Johnny Football’s trademark challenges illustrate the value of expert advice 
United States – Late last year WTR highlighted the case of college football sensation Johnny Manziel and the difficulties facing student athletes when attempting to prepare their brand for future commercialisation. With Manziel announcing himself available for the NFL draft, he will finally be able to profit from his name and likeness, and his future brand strategy should prove an interesting case study as it concerns a brand that has already been commercialised by others.

The game is afoot in Sherlock trademark dispute 
United Kingdom – Sir Arthur Conan Doyle’s Sherlock Holmes has arguably never been more popular. From CBS’s Elementary, to recent Hollywood blockbusters and the BBC’s hugely successful Sherlock, the world has gone mad for the fictional super sleuth. However, a recent dispute over the SHERLOCK trademark is one that counsel and rights owners should follow with interest if considering whether to trademark a title.

Despite Pinterest’s trademark dilemma, counsel now have more reason to watch the site 
European Union – Content-sharing social network Pinterest begins 2014 with the prospect of being forced to change its name in Europe in order to resolve a trademark dispute with British start-up Premium Interest. Whatever the outcome of its dispute, it remains a site for trademark counsel to monitor, especially given its latest acquisition.

Was “lazy” Australian accent really the key to fashion designer’s trademark victory? 
Australia – It has been reported by several media outlets that the key to fashion designer Stella McCartney’s victory in a trademark dispute against a Chatswood-based cosmetics company – and subsidiary of Melilea International – was that the mark would cause confusion when said in a “lazy” Australian accent. While this is perhaps a novel argument, according to one commentator it is a bit of a red herring.

Following the scent to brand differentiation is not without difficulties 
International – Major fashion labels such as H&M, Calvin Klein and Jimmy Choo are among a list of global brands using ‘olfactive logos’ in an attempt to heighten consumer connections, increase revenue and enhance brand loyalty. While research shows that scents can be more memorable than other stimuli and therefore a clear choice for branding, there are still significant obstacles for brands to overcome before they utilise these non-traditional trademarks.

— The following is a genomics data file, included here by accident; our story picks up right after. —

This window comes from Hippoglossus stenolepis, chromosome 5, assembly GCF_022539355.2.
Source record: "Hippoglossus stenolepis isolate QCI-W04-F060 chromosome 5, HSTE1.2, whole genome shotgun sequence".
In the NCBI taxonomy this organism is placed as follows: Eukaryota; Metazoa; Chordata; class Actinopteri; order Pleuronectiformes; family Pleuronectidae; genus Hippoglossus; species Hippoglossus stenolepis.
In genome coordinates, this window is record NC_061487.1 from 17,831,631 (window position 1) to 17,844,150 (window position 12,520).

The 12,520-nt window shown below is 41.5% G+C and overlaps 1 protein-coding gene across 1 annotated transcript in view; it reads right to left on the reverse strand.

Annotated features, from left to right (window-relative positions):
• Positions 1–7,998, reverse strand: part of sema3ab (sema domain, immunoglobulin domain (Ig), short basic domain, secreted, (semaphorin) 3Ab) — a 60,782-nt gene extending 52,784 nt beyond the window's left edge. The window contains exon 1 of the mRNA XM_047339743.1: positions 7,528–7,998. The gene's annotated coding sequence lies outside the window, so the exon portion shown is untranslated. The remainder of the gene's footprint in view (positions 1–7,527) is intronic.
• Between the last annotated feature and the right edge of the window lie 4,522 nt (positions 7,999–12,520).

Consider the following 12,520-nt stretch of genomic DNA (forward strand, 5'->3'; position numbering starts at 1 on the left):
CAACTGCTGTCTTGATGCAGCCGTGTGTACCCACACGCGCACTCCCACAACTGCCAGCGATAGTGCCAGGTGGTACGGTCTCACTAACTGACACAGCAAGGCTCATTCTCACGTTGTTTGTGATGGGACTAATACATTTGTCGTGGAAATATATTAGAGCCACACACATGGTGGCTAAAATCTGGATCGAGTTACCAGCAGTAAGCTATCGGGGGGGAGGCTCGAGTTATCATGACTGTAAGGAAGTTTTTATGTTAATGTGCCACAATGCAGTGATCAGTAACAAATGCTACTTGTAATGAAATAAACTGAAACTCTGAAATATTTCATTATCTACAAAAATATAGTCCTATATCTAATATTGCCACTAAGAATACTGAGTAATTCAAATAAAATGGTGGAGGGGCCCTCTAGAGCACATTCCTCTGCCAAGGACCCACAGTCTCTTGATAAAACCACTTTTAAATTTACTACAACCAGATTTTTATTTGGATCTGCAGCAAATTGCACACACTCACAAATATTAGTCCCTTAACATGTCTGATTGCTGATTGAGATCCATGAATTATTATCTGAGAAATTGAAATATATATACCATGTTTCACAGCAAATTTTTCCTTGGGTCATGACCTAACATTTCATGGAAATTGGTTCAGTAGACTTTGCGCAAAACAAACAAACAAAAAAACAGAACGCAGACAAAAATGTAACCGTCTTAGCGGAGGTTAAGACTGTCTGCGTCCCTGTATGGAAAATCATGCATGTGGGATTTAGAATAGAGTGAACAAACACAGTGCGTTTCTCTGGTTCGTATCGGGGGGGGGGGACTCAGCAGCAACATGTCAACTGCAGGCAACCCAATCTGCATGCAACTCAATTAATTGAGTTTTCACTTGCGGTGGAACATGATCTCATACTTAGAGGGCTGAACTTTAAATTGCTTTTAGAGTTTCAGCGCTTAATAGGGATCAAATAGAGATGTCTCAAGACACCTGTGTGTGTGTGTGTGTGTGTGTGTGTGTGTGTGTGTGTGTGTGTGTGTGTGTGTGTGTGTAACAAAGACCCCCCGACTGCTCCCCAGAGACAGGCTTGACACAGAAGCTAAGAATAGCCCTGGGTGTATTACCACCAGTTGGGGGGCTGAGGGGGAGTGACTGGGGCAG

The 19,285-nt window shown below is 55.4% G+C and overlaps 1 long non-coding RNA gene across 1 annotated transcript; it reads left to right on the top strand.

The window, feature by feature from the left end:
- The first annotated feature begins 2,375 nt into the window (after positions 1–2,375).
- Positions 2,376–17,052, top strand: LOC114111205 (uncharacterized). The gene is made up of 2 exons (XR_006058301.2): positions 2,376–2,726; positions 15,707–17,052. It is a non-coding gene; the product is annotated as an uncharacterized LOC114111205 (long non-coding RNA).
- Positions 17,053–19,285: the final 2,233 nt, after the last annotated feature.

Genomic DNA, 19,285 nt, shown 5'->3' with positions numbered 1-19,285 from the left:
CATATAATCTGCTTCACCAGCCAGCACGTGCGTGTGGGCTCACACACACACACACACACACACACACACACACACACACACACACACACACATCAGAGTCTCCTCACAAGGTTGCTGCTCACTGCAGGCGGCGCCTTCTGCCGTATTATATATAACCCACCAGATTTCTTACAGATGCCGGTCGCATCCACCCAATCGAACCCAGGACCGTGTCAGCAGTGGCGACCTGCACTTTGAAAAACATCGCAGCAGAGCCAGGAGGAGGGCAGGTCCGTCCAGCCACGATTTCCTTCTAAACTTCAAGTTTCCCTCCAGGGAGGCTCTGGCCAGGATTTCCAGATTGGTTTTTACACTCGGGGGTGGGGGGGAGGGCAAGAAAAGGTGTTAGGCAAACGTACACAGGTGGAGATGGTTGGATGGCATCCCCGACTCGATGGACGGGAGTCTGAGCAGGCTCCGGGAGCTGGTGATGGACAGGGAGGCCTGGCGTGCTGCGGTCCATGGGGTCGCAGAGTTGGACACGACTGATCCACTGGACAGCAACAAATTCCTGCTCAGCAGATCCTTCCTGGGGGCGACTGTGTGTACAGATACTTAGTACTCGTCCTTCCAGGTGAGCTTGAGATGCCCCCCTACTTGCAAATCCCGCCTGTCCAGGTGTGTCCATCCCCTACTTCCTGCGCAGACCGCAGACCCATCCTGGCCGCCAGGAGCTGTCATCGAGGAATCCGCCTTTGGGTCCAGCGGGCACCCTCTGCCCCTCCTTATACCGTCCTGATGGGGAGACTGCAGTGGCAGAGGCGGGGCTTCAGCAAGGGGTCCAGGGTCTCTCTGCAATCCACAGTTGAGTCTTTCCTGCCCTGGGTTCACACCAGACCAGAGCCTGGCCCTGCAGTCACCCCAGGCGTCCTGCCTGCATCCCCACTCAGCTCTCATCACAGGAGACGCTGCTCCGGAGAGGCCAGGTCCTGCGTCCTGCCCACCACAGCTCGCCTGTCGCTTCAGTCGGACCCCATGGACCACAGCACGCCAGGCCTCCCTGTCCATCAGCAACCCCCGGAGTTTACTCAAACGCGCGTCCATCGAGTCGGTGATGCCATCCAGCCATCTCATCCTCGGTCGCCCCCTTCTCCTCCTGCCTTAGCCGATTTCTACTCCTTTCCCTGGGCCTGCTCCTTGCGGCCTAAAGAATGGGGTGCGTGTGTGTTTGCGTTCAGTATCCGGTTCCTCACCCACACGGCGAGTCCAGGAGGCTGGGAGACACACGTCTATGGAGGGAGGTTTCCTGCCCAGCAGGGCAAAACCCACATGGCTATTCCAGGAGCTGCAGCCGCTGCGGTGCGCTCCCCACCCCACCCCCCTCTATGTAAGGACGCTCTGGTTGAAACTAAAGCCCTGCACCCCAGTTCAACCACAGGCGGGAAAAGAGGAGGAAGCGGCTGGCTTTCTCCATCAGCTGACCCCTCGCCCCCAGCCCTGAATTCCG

Ferrari adopts tailored approach to prevent fan prancing with trademark 
Italy – Iconic luxury car maker Ferrari’s recent victory in a trademark dispute against a group of car enthusiasts, while notable as a landmark one in Italian trademark law, also provides pointers for trademark counsel on how they should approach enforcement when the infringement is by fans.

Infringement of pharmaceutical trademarks is not what the doctor ordered 
United States – Kitson, a Los Angeles boutique, has found itself in the crosshairs of a pharmaceutical giant for using a trademarked prescription drug name, Vicodin, on its clothing designs. This case raises interesting questions on whether the parody or commentary of a registered trademark can triumph over a brand owner’s duty to act on public health grounds against alleged infringers.

Could latest trademark battle put AdWord disputes back on the litigation agenda? 
United Kingdom – AdWords returned as a trademark battleground this week with UK cosmetics company Lush taking Amazon to the High Court of England and Wales, claiming trademark infringement. Following the Interflora ruling earlier this year, the issue of keyword use remains a live topic in the UK courts.